Study offers treatment hope for Rett syndrome

February 08, 2007

The symptoms of a severe autism spectrum disorder affecting at least 10,000 children in the UK could be reversed following research by Scottish scientists.

Rett syndrome, which can leave children wheelchair bound, unable to speak and suffering from breathing difficulties, has until now been considered an untreatable neurological disorder.

But experts have now been able to make symptoms disappear in mice by activating a specific gene.

The research, led by the University of Edinburgh in collaboration with the University of Glasgow, focused on the behaviour of the MECP2 gene that causes the syndrome to develop. They found that when this gene was activated in mice, which had previously been born with it switched off, symptoms such as breathing and mobility difficulties ceased. Over a four week period, the mice often became undistinguishable from healthy counterparts.

The findings give impetus to ways of treating Rett syndrome, which mainly affects girls. Further research may also show that the results could apply to other autism spectrum disorders.

Prof Adrian Bird, Director of the Wellcome Trust Centre for Cell Biology at the University of Edinburgh, led the research and first discovered the MECP2 gene in 1990. He said: "The results we came across were entirely unexpected. Until now it had been thought that Rett syndrome is irrevocable, but our findings show that the damage to nerve cell function is, in fact, reversible. This gives a major boost to the search for treatments or a potential cure."

The research, which is published online by the journal Science in Science Express, was funded by the Wellcome Trust, Rett Syndrome Association UK (with support from Jeans for Genes) and the US-based Rett Syndrome Research Foundation.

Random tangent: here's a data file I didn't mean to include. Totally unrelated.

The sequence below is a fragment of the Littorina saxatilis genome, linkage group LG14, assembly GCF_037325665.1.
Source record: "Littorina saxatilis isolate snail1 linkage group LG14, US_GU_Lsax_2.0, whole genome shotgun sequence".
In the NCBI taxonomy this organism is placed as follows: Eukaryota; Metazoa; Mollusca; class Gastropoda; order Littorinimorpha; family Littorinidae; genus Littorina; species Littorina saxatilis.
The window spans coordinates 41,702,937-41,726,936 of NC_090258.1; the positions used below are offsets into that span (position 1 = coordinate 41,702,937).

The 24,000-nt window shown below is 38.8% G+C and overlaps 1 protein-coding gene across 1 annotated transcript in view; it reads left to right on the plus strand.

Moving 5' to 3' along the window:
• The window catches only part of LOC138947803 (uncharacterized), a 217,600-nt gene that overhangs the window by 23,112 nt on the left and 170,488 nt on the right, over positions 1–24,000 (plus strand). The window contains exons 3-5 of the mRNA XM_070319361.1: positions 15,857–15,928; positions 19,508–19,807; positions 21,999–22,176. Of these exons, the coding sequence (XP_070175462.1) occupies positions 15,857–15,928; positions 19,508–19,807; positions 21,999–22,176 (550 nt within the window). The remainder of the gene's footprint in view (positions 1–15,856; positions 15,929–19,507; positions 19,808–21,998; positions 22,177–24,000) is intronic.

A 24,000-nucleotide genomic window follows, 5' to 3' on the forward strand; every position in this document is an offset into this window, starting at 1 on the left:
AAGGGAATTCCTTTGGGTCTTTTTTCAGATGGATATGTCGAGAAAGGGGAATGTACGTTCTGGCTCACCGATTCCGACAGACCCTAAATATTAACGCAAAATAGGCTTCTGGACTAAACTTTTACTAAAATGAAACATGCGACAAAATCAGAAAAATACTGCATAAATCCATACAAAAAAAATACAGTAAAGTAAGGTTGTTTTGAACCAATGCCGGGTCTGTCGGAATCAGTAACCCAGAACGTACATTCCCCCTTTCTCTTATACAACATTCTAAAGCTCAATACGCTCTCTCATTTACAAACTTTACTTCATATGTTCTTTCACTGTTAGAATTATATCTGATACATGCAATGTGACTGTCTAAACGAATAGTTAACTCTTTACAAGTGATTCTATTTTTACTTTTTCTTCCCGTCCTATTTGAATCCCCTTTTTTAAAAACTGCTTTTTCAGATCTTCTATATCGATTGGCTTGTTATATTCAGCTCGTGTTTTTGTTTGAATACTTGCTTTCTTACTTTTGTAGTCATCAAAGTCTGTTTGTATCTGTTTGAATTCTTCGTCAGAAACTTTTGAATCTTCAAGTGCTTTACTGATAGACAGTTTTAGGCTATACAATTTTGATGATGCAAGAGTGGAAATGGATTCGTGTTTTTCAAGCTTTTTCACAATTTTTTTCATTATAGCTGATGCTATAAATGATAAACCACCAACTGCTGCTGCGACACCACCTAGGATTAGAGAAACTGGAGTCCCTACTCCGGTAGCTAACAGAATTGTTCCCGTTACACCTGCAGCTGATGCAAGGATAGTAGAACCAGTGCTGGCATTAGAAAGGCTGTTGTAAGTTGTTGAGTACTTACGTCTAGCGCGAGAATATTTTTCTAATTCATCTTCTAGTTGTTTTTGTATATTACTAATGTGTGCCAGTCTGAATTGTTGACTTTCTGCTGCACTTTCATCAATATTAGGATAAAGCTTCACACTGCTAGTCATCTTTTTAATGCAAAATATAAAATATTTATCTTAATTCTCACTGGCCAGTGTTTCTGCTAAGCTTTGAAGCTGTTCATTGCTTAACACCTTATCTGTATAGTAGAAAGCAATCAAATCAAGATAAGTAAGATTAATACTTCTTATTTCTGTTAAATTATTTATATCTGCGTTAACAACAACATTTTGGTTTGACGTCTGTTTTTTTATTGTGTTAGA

Although Rett Syndrome is present at birth, it becomes more evident during the second year. It is believed to be the second most common cause of severe and profound learning disability in girls.

Potential treatment, following on from the research, could range from overriding the mutated version of MECP2 with the activation of a healthy version of the gene. Alternatively, therapy could focus on drug treatment to inhibit the action of proteins expressed as a result of a MECP2 mutation.

Chris James, director of Rett Syndrome Association UK, said: "The Rett Syndrome Association UK is extremely delighted to hear about the results of Professor Bird's research. This is a very significant step on the road for future therapeutic approaches to Rett syndrome and, whilst the work in this area is still at an early stage, it will give hope to those families affected by Rett syndrome. It is particularly pleasing for us that we have been able to help fund this research that could have such a positive benefit for people with Rett syndrome, their families and carers."
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University of Edinburgh

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